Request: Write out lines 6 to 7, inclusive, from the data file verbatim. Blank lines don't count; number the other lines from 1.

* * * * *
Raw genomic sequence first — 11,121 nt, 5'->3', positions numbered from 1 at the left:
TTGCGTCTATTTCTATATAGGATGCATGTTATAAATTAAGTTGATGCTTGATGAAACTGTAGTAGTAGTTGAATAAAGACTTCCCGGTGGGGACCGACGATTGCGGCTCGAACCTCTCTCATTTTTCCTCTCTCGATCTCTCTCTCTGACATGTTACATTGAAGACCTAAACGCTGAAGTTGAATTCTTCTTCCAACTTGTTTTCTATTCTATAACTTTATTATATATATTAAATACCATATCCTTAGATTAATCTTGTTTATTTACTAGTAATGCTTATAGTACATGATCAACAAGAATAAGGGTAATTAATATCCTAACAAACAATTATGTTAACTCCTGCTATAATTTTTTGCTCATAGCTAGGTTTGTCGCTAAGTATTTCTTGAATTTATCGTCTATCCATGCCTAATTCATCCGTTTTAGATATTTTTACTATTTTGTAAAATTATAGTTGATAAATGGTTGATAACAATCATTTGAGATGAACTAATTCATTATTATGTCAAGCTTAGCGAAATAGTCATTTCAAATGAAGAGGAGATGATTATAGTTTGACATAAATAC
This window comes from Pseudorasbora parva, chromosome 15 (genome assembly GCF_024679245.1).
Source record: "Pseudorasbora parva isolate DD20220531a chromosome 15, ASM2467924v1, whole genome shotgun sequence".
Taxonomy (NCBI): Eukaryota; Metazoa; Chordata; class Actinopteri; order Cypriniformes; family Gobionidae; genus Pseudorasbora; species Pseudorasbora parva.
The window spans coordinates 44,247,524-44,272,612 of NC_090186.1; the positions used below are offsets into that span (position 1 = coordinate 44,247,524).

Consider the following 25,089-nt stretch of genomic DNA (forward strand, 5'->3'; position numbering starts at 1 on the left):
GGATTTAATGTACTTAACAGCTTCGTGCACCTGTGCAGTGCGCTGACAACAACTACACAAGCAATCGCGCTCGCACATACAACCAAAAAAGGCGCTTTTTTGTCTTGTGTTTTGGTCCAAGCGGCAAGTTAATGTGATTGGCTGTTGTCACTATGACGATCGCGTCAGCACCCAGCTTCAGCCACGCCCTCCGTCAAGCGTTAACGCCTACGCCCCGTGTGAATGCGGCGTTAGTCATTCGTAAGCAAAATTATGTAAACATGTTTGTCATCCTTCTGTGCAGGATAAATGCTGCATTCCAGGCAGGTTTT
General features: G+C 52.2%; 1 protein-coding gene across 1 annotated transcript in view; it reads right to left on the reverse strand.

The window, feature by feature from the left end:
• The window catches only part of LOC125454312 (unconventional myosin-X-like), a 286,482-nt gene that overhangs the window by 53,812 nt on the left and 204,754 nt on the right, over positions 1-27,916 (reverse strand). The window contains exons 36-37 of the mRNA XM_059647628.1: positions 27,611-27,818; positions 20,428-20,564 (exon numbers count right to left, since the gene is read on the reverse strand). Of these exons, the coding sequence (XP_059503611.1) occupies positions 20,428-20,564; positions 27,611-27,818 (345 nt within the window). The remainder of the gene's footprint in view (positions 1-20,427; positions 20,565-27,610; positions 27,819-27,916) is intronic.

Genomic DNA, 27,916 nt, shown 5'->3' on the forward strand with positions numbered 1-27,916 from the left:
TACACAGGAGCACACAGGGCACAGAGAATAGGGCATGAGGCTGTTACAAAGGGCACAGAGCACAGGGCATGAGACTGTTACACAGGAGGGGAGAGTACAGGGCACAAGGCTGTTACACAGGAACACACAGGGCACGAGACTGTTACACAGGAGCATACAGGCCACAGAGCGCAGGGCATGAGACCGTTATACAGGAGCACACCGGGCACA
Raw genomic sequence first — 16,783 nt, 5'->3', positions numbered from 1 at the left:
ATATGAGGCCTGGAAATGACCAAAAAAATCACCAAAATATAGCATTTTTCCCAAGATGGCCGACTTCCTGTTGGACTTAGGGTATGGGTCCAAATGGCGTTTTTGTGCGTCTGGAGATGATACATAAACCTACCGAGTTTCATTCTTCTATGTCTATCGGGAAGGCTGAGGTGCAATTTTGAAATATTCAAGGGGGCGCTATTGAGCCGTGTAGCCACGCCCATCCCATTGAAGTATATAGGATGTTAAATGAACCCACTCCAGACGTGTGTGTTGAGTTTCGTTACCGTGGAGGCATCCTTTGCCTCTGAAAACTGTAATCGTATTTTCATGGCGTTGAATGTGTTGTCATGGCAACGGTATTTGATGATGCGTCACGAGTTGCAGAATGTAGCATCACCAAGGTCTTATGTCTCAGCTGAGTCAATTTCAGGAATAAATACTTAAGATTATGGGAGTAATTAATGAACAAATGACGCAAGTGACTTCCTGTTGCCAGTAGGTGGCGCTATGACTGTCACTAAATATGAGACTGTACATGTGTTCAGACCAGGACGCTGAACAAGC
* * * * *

The window spans coordinates 44,247,524-44,272,612 of NC_090186.1; the positions used below are offsets into that span (position 1 = coordinate 44,247,524).

Consider the following 25,089-nt stretch of genomic DNA (forward strand, 5'->3'; position numbering starts at 1 on the left):